Sizing and Lubrication
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Resizing Press Details
|A comparison of the .444 Marlin artillery piece with a .40S&W|
I sent a handful of silver bullets of to my good friend Tom Lentz in Spokane WA, who is something of an expert at reloading. He's a safety officer at the local gun range, and shoots handguns competitively on the IPSC circuit. I chose the "real" bullets based on the quality of the casting at the base; in particular I was looking for complete and well-formed driving bands and a correct crimp-groove. The nose of the bullet is relatively less important, and some of the bullets I sent Tom were pretty ugly.
While a bullet doesn't have to be pretty to perform acceptably, size is critical. I mentioned earlier that I was not happy with the inconsistent sizes of my silver bullets. In fact, quite often measuring the base of the same bullet at different spots would yield diameters a couple of thousandths different. After talking with some folks who cast bullets frequently, it turns out that this is a common problem, even with the much easier-to-cast lead. The solution, it turns out, is to use a sizing die to squeeze the bullet into a nice round projectile of the appropriate diameter.
I purchased a resizing press, and dies in 44 caliber. Actually, the nominal bore size for a .44 caliber gun is .429 inches. However, after doing a bit of investigating, it turns out most folks who cast hard lead size to .430, just a smidge large. The idea seems to be that, particularly with small driving bands, the extra engraving force needed is pretty small and the extra size helps the bullet seal to the bore a little better. Not wanting to argue with experience, I purchased dies for .430 inches.
Now, if a cast bullet is too large, it's easy enough to swage it down to size in the die. However, if it's too small, we need to somehow smash it until it fills up the die. The problem is, we need to smash it without deforming the nose. At the top of the resizing press, one can install a nose-punch die, with a profile that exactly matches your bullet's nose. Then you can smash those pesky undersized bullets all you want without turning it into a flat-nosed wad cutter.
However, since I was casting from a custom mold, there was no way to buy a nose-punch die with the correct profile. Tom came to the rescue by buying a die with a similar profile, then filling it with an epoxy putty and fitting it into the press. After coating a bullet with release agent, he gently pressed the bullet up into the die and let the epoxy harden. After removing the bullet, he had a die with a cavity that perfectly matched the profile of the bullets I had cast. Give that man a prize!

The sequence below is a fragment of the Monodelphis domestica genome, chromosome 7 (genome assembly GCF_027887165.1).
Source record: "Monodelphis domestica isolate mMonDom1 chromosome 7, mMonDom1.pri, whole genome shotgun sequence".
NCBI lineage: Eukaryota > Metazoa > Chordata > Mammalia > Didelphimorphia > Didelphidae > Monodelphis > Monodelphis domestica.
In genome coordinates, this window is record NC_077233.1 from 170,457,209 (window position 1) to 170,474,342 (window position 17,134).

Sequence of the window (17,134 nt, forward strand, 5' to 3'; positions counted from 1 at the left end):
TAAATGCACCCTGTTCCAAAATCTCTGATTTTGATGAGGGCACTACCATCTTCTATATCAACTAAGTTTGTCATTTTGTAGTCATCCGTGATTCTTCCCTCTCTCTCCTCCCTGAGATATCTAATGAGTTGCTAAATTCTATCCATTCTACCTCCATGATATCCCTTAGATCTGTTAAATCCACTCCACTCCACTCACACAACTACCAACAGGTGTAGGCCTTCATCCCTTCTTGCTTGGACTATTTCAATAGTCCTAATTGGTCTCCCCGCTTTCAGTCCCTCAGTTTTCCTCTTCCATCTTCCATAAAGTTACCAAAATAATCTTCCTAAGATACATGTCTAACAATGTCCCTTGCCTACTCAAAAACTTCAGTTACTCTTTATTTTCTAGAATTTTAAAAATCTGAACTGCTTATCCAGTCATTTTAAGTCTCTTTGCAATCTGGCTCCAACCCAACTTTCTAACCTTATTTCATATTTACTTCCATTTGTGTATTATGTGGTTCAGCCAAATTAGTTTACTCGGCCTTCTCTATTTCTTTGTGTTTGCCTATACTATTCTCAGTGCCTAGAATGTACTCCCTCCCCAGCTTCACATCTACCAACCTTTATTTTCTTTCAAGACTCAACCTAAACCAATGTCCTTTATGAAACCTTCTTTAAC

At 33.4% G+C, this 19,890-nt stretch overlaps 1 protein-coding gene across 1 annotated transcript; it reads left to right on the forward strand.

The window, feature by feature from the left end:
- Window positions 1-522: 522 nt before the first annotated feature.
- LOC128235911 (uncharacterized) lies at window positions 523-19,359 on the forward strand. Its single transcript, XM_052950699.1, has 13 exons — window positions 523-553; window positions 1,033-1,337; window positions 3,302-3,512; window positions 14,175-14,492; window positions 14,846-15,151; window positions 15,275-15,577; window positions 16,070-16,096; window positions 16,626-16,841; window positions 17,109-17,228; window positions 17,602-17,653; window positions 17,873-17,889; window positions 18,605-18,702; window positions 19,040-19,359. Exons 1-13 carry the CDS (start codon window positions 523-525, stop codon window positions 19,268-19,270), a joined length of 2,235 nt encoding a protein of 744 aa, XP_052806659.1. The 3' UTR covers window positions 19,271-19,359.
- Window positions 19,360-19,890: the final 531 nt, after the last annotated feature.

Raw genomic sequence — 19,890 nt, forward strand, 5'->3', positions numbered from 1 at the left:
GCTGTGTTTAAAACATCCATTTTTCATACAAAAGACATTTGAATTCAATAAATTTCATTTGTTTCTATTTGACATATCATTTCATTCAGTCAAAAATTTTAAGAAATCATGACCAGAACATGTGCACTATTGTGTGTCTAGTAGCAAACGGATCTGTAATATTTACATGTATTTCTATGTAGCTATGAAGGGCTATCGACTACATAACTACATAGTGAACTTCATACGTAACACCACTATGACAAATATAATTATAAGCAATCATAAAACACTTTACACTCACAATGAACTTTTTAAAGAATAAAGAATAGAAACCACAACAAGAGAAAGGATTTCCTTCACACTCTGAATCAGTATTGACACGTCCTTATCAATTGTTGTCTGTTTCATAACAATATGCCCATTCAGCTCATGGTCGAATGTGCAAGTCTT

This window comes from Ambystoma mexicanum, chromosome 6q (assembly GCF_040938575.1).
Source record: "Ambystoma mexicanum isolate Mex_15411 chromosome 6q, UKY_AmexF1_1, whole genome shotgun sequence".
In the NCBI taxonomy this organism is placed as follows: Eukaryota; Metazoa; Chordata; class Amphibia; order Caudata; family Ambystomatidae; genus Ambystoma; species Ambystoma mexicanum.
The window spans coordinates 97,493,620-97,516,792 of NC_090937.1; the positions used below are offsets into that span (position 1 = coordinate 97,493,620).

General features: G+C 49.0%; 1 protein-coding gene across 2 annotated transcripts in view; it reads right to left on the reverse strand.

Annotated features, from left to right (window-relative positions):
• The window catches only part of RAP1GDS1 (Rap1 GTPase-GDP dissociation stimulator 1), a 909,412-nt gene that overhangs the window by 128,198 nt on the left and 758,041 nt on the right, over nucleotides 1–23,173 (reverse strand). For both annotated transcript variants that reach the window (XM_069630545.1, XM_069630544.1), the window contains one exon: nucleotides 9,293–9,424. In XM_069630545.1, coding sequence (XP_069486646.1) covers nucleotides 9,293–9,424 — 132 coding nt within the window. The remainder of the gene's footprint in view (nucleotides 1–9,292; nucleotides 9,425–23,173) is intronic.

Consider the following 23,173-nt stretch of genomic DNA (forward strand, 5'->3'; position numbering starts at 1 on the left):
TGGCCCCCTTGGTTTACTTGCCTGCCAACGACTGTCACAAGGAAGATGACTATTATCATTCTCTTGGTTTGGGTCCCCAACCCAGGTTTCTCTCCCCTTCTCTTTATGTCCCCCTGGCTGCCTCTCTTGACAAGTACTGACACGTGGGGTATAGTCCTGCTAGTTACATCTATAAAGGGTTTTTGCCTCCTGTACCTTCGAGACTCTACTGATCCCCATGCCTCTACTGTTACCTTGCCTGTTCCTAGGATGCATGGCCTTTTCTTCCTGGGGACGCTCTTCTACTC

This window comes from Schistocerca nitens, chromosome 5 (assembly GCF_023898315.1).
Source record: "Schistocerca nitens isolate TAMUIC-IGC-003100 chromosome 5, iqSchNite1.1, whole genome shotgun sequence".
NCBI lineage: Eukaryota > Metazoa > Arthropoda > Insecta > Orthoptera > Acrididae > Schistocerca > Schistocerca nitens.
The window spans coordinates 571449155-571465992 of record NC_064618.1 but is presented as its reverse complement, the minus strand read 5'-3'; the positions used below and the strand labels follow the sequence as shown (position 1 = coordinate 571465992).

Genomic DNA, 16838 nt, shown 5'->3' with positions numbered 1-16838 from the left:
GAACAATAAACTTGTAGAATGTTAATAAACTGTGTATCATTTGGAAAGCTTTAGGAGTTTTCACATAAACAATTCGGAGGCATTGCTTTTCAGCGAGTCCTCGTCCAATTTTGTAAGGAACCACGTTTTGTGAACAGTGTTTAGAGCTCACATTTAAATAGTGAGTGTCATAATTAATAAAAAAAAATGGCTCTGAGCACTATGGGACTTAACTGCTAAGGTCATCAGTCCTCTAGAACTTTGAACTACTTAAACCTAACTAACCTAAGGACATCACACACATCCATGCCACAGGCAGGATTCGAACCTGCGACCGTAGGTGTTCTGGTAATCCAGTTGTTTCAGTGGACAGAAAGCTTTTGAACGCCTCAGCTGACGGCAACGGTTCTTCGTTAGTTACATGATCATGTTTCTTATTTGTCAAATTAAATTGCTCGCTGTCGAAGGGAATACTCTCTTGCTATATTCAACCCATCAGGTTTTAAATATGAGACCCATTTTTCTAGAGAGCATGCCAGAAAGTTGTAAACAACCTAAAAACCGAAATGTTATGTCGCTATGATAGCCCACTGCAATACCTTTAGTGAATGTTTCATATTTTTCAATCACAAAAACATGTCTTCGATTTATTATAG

The Little Bullet that Could
Tom weighed and measured all the bullets I sent him. It turns out there was a runt in the litter. Where most bullets weighed between 235 and 239 grains, there was one that weighed only 228.5 gains. While the other bullets were about 0.430 inches in diameter, this one was a gangly 0.427. For some reason, rather than throwing it in the garbage, Tom decided to use it to test our efforts.
As you can see, this bullet is smaller than it should be. Will we be able to bring it up to size, and make it a useful bullet? Will the silver prove too hard for the poor sizing press, and send it to the junkyard early? Stay tuned!
Here's the bullet in the press ready for sizing. In addition to sizing the bullet, the press also lubricates the bullet, forcing a heavy wax-like lubricant into the gaps between the driving bands. This lubricant helps reduce friction during loading and firing, and also helps create a gas-tight seal between the bullet and the bore.
A quick pull on the lever, and this is same bullet. There's lubricant all over, but otherwise it looks pretty much the same . . .
As you can see from the photo above, the sizing press did its job. The little bullet is now .430 inches and properly sized for shooting. Look at those bullets! There's a few wrinkles and casting flaws, but they look pretty functional, don't they? Compare these to the Myth Buster's silver bullet back on page 2. Now, let's hope they work better. To find out, we'll need to load them.